Monilaria obconica: Care and Propagation Guide
Monilaria obconica belongs to the family Aizoaceae and is part of the genus Monilaria. Also known by some other names such as—Bunny-Ear Succulent, Bunny-Ear Pearlfig, and Bunny Succulent—it is native to Namaqualand of South Africa.
Its resemblance to a bunny—green bunny heads with green ears—is responsible for its commonly known adorable names. This succulent grows in groups on mountains and is a seasonal deciduous plant.
Monilaria obconica is unique as one plant can grow two different kinds of leaf formations. This is a characteristic of heterophyllous plants. The first kind of leaves forms at the top of the roots in a cluster. These leaves can be as small as 10 mm in diameter.
As the plant grows further, it forms a second leaf formation. These leaves are longer and thinner than the first set of leaves. They are 10–15 cm in length and 3.5 mm in diameter. The difference in the two kinds of leaves is what gives this succulent the look of a cluster of bunny heads.
Its adorable bunny-ear leaves can conserve water in tiny crystalline cells on the epidermal layer. These look like shiny pearls and give the succulent a furry look. Moisture is retained in these cells for weeks even in very dry environments.
Monilaria obconica is a tiny succulent as it grows up to only 6–8 inches in height. As the plant grows, the “ears” grow longer, eventually looking very similar to string beans.
The leaves start off green, but once exposed to the sun they turn red in color. Once they grow, they bloom into beautiful rose-colored or white flowers. Each flower is up to 1.8 inches in diameter. Spring is the season when you will see the beautiful flowers blooming.
Monilaria obconica also grows fruits that are usually 5-locular capsules. Sometimes these are also 6-locular capsules.
If you like bunnies and plants, look no further as Monilaria obconica is what you need! It is one of the cutest plants you can have!
How to Care for Monilaria obconica
Although it is a super adorable succulent, it definitely still demands some attention when it comes to caring for it. It falls under zone 10a to 11b of the USDA Hardiness Zones.
Monilaria obconica requires sufficient sunlight as it is growing. Ideally, you should put the plant in bright sunlight for six to eight hours per day. It can stay in the shade for the rest of the day.
If direct sunlight is unavailable, you can provide this plant with artificial light as it requires a lot of light to grow well.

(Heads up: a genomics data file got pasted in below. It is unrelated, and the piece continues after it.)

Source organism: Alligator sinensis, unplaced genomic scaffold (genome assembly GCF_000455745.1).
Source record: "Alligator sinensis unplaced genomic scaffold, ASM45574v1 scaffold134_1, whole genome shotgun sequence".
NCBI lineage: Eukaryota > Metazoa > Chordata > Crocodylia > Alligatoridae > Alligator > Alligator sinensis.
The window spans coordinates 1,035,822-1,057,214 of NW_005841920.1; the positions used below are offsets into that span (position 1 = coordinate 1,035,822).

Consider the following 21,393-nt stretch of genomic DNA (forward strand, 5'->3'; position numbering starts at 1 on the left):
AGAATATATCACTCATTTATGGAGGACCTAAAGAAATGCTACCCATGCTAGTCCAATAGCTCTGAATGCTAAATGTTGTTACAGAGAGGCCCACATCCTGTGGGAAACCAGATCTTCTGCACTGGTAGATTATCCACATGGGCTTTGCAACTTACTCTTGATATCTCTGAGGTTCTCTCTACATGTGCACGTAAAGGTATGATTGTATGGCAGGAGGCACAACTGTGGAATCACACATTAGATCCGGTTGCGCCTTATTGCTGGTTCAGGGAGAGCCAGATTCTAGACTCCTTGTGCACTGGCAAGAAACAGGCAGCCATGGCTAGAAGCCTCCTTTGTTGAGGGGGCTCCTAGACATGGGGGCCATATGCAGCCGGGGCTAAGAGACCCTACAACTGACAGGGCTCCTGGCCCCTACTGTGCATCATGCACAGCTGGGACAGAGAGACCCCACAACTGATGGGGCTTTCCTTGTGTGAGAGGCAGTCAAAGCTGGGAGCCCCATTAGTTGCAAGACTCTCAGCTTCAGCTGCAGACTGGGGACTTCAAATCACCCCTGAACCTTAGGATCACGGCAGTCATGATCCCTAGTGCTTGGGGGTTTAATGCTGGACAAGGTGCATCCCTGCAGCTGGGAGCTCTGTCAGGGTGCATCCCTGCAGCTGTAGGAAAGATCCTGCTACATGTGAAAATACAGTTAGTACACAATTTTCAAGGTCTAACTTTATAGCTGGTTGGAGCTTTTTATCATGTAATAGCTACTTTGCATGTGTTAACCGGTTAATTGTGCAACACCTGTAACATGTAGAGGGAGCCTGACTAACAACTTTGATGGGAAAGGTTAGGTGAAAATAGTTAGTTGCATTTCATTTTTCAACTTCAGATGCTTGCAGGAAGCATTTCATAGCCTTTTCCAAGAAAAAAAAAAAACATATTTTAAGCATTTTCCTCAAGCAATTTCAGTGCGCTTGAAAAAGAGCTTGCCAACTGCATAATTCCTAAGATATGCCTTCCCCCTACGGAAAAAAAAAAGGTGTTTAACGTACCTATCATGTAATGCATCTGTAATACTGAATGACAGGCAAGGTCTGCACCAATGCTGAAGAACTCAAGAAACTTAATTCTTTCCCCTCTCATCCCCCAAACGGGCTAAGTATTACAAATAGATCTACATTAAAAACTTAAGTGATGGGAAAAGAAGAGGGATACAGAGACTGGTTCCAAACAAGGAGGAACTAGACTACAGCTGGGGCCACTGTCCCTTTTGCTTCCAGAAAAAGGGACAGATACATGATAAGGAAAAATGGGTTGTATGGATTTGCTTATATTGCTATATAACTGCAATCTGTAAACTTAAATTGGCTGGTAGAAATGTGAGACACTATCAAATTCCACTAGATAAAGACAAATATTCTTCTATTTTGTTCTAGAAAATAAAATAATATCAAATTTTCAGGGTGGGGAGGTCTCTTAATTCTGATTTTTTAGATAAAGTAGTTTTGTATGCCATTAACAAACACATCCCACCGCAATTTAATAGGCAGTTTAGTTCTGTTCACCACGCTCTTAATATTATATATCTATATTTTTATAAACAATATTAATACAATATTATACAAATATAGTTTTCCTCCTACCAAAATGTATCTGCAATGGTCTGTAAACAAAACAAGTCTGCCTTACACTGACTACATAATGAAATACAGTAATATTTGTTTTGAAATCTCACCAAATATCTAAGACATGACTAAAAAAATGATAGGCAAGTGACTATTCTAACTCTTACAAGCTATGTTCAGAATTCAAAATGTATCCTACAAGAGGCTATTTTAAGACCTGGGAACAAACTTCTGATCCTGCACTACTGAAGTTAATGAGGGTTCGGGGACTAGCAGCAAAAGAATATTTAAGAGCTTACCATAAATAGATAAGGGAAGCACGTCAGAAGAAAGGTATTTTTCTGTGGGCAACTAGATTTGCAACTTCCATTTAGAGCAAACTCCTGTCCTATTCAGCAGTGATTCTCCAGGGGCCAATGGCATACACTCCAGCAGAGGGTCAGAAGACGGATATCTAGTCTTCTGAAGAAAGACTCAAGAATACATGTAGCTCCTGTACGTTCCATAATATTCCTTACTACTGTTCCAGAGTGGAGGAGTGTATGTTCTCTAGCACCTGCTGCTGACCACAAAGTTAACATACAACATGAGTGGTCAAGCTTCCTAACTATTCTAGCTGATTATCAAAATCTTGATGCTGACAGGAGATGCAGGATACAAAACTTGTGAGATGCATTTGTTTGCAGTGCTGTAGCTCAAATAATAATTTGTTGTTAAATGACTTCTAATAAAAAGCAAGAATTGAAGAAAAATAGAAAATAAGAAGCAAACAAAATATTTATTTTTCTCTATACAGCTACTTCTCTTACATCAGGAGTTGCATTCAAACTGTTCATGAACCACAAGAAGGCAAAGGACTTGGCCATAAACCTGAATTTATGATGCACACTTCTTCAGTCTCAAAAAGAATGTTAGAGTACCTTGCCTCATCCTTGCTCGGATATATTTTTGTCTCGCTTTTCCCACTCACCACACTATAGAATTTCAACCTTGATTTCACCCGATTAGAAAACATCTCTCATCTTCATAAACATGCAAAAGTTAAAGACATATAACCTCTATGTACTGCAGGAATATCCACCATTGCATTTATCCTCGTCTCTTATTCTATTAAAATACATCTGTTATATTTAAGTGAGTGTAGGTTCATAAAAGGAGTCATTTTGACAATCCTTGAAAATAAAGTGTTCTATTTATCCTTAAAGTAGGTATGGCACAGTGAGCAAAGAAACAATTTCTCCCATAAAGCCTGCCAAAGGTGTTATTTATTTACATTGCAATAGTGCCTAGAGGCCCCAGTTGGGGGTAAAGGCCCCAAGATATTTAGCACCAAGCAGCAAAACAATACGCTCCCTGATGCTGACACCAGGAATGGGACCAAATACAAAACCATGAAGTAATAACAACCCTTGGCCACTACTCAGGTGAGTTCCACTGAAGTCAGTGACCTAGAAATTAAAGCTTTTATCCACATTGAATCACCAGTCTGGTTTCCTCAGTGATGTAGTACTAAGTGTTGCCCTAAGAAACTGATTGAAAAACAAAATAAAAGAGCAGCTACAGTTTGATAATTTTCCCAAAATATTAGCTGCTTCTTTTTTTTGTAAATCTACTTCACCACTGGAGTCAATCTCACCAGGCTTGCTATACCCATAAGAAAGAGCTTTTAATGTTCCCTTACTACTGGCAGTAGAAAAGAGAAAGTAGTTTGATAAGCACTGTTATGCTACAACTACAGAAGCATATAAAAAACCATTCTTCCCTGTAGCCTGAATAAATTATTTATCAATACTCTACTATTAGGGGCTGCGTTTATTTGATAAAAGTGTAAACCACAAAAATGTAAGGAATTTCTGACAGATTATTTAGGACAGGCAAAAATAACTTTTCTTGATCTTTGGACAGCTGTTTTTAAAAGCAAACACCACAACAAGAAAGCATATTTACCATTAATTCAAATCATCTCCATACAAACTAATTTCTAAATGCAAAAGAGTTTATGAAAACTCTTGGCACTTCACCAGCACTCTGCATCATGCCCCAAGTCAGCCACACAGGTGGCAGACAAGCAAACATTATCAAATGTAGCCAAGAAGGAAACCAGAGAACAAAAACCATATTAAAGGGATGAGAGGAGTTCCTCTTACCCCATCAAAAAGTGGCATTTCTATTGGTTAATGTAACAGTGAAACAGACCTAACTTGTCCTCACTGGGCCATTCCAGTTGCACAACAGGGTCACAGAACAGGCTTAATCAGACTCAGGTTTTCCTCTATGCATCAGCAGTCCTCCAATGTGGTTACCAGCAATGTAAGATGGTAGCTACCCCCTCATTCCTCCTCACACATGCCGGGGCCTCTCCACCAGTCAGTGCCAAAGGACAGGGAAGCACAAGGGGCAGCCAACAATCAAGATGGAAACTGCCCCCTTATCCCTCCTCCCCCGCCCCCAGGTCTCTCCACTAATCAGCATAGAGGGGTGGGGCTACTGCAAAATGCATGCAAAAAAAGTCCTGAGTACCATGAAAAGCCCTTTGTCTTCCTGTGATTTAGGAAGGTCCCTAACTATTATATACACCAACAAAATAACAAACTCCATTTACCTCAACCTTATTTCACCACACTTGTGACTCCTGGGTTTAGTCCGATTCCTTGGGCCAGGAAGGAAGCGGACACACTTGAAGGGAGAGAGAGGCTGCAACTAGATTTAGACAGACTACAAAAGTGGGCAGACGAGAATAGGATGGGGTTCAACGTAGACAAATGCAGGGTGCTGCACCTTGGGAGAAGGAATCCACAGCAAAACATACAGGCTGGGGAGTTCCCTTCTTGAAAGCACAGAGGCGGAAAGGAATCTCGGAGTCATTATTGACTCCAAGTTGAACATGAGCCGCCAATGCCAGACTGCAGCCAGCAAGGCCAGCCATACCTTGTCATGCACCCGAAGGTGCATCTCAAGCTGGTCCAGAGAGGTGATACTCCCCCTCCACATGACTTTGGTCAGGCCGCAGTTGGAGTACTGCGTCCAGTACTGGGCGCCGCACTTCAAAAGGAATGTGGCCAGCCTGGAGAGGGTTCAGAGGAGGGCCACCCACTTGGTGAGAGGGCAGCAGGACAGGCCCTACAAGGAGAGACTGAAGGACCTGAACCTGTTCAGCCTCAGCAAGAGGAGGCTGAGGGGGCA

This plant is used to climates with predictable rainfall patterns. It cannot endure drought-like temperatures. Even when it does not get rainfall, it gets water at least seasonally through fog and condensation.
Hence, it is necessary to water these plants adequately, especially when they are in their growth phases, which are in spring and in fall.
In summers, water the plant once every 5 days. And in winters, water it once every 10 days. Unlike most succulents that do not need to be watered in winters, Monilaria obconica demands water to stay alive.
When they start to grow the longer new leaves, remember to water them without fail.
This plant requires free-draining soil like all succulents. You should add loam-based compost and extra drainage material to the soil. Horticultural grit or perlite works well for the purpose of drainage.
This helps not only with drainage but also with space for the roots to grow.
Pot it in a tiny pot, as it has been observed to bloom well in smaller pots compared to slightly larger ones. You do not need to repot it often as it enjoys staying in the same pot and getting used to it.
When the plant comes to its growing season, you can use light fertilizers. Do not use fertilizers from the beginning.
Do not use fertilizers in extreme temperatures—below 41 degrees and above 95 degrees Fahrenheit.
Monilaria obconica thrives within the temperature range of 59–77 degrees Fahrenheit.
On the other hand, the temperature should not be higher than 95 degrees Fahrenheit. If left at such a high temperature, the plant will dry up and eventually go into hibernation as bunny-ears succulent go dormant in summers.
Although some bunny succulents are cold-hardy. But this resistance is only to a certain extent. It does not do well below the temperature of 41 degrees Fahrenheit. If it is left in temperatures lower than this, it might suffer from frostbite.
Pests and Diseases
The biggest issue most people face while caring for this plant is the loss of leaves. If your plant is losing leaves, it is probably because it is not getting sufficient sunlight.
Although it is necessary to water it adequately, overwatering will lead to the dropping of leaves. Over-fertilizing also leads to the same doom.
It could also lose leaves due to bug attacks and hence needs to be tended to with attention and love.
Propagating Monilaria obconica
Monilaria obconica can be propagated through two methods—through seeds and through cuttings.
A seed can just be planted into a layer of proper soil mix and should be tended to till it germinates. It is fairly simple.
As for stem cutting, dry it for a day or two after it is taken from a healthy plant. Do not cut a plant that looks stressed. Each cutting should have two branches.
Once the cutting is dry, place it in a well-draining soil mix and keep it in shade. You can water it every two days once the soil is dry. This will eventually show growing roots from the stem cutting.
Do not place the newly germinated plant or the newly growing cutting under direct sunlight.